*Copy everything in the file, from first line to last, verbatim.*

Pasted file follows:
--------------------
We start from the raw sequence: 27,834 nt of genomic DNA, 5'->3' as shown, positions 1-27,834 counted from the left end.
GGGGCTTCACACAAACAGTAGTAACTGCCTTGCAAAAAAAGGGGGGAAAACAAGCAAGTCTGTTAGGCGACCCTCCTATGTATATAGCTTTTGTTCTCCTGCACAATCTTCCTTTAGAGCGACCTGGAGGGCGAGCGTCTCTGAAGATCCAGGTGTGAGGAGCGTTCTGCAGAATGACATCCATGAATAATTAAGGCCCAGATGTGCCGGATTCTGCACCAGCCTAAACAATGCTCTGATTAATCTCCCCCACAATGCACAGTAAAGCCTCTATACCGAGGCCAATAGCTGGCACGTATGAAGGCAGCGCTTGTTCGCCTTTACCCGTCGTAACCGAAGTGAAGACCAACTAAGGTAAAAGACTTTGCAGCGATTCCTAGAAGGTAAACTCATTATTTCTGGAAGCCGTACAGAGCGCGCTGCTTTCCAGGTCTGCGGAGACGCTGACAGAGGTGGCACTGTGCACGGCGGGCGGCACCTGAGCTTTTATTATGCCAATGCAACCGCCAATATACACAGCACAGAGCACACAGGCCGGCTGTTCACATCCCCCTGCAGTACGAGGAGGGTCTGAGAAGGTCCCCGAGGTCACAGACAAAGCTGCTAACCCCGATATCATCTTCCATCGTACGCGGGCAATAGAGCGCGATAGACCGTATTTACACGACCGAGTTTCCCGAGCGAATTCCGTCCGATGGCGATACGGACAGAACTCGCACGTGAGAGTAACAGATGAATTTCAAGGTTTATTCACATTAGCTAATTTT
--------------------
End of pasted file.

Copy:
We start from the raw sequence: 27,834 nt of genomic DNA, 5'->3' as shown, positions 1-27,834 counted from the left end.
GGGGCTTCACACAAACAGTAGTAACTGCCTTGCAAAAAAAGGGGGGAAAACAAGCAAGTCTGTTAGGCGACCCTCCTATGTATATAGCTTTTGTTCTCCTGCACAATCTTCCTTTAGAGCGACCTGGAGGGCGAGCGTCTCTGAAGATCCAGGTGTGAGGAGCGTTCTGCAGAATGACATCCATGAATAATTAAGGCCCAGATGTGCCGGATTCTGCACCAGCCTAAACAATGCTCTGATTAATCTCCCCCACAATGCACAGTAAAGCCTCTATACCGAGGCCAATAGCTGGCACGTATGAAGGCAGCGCTTGTTCGCCTTTACCCGTCGTAACCGAAGTGAAGACCAACTAAGGTAAAAGACTTTGCAGCGATTCCTAGAAGGTAAACTCATTATTTCTGGAAGCCGTACAGAGCGCGCTGCTTTCCAGGTCTGCGGAGACGCTGACAGAGGTGGCACTGTGCACGGCGGGCGGCACCTGAGCTTTTATTATGCCAATGCAACCGCCAATATACACAGCACAGAGCACACAGGCCGGCTGTTCACATCCCCCTGCAGTACGAGGAGGGTCTGAGAAGGTCCCCGAGGTCACAGACAAAGCTGCTAACCCCGATATCATCTTCCATCGTACGCGGGCAATAGAGCGCGATAGACCGTATTTACACGACCGAGTTTCCCGAGCGAATTCCGTCCGATGGCGATACGGACAGAACTCGCACGTGAGAGTAACAGATGAATTTCAAGGTTTATTCACATTAGCTAATTTT